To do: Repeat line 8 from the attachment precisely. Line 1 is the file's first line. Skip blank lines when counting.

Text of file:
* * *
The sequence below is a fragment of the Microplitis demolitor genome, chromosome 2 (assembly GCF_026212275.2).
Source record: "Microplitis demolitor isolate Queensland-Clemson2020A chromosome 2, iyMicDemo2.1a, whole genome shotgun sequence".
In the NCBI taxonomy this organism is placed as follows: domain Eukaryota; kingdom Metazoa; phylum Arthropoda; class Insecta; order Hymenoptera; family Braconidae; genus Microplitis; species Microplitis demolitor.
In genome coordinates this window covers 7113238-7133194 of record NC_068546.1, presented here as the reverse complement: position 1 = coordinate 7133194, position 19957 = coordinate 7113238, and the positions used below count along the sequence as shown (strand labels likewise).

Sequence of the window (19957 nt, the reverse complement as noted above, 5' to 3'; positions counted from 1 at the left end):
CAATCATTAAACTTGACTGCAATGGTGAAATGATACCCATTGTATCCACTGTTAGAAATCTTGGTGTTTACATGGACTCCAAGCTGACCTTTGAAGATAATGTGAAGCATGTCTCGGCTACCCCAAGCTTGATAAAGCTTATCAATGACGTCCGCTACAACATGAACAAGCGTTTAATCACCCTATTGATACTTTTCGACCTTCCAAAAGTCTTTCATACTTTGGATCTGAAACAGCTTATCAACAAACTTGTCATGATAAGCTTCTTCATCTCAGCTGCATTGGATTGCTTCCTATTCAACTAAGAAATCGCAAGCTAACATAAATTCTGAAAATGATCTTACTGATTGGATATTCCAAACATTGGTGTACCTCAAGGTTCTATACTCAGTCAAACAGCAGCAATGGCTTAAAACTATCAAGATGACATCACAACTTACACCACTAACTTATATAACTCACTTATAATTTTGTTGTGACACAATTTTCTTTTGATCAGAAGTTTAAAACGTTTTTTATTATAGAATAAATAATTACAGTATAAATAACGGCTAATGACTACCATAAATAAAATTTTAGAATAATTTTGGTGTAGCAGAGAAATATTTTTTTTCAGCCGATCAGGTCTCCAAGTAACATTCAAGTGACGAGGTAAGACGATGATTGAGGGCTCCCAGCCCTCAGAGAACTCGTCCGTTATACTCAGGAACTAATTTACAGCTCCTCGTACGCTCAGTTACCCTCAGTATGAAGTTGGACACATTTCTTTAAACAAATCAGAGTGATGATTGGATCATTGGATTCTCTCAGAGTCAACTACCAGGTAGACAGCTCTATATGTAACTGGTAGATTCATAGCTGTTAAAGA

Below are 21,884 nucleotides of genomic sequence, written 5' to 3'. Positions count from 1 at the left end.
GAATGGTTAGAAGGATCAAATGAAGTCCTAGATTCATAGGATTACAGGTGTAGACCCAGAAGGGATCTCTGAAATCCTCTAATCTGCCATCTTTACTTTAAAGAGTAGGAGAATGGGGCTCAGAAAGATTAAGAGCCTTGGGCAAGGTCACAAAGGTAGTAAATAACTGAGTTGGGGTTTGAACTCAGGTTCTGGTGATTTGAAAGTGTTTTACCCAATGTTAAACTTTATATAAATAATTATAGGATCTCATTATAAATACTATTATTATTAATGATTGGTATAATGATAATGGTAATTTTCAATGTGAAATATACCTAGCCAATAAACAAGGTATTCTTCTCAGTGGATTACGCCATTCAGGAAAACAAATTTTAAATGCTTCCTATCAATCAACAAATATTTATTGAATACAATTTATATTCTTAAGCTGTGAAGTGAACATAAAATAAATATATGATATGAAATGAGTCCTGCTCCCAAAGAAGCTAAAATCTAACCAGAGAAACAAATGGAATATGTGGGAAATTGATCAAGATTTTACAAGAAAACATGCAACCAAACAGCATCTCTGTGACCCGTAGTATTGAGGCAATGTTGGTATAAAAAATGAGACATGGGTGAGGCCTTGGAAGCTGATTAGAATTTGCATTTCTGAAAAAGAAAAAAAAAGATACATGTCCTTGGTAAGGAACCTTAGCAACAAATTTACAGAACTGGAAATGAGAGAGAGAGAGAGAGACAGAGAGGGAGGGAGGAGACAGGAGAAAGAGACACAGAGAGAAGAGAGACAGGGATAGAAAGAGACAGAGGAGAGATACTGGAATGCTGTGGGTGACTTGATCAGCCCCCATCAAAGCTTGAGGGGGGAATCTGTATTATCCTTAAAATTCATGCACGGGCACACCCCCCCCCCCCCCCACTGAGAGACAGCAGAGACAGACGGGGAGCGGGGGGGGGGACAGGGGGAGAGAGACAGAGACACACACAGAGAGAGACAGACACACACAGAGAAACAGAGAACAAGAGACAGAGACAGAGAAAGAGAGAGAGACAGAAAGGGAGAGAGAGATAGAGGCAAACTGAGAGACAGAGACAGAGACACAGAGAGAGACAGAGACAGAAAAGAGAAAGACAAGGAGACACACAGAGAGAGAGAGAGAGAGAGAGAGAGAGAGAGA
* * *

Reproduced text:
GAATGGTTAGAAGGATCAAATGAAGTCCTAGATTCATAGGATTACAGGTGTAGACCCAGAAGGGATCTCTGAAATCCTCTAATCTGCCATCTTTACTTTAAAGAGTAGGAGAATGGGGCTCAGAAAGATTAAGAGCCTTGGGCAAGGTCACAAAGGTAGTAAATAACTGAGTTGGGGTTTGAACTCAGGTTCTGGTGATTTGAAAGTGTTTTACCCAATGTTAAACTTTATATAAATAATTATAGGATCTCATTATAAATACTATTATTATTAATGATTGGTATAATGATAATGGTAATTTTCAATGTGAAATATACCTAGCCAATAAACAAGGTATTCTTCTCAGTGGATTACGCCATTCAGGAAAACAAATTTTAAATGCTTCCTATCAATCAACAAATATTTATTGAATACAATTTATATTCTTAAGCTGTGAAGTGAACATAAAATAAATATATGATATGAAATGAGTCCTGCTCCCAAAGAAGCTAAAATCTAACCAGAGAAACAAATGGAATATGTGGGAAATTGATCAAGATTTTACAAGAAAACATGCAACCAAACAGCATCTCTGTGACCCGTAGTATTGAGGCAATGTTGGTATAAAAAATGAGACATGGGTGAGGCCTTGGAAGCTGATTAGAATTTGCATTTCTGAAAAAGAAAAAAAAAGATACATGTCCTTGGTAAGGAACCTTAGCAACAAATTTACAGAACTGGAAATGAGAGAGAGAGAGAGAGACAGAGAGGGAGGGAGGAGACAGGAGAAAGAGACACAGAGAGAAGAGAGACAGGGATAGAAAGAGACAGAGGAGAGATACTGGAATGCTGTGGGTGACTTGATCAGCCCCCATCAAAGCTTGAGGGGGGAATCTGTATTATCCTTAAAATTCATGCACGGGCACACCCCCCCCCCCCCCCACTGAGAGACAGCAGAGACAGACGGGGAGCGGGGGGGGGGACAGGGGGAGAGAGACAGAGACACACACAGAGAGAGACAGACACACACAGAGAAACAGAGAACAAGAGACAGAGACAGAGAAAGAGAGAGAGACAGAAAGGGAGAGAGAGATAGAGGCAAACTGAGAGACAGAGACAGAGACACAGAGAGAGACAGAGACAGAAAAGAGAAAGACAAGGAGACACACAGAGAGAGAGAGAGAGAGAGAGAGAGAGAGAGA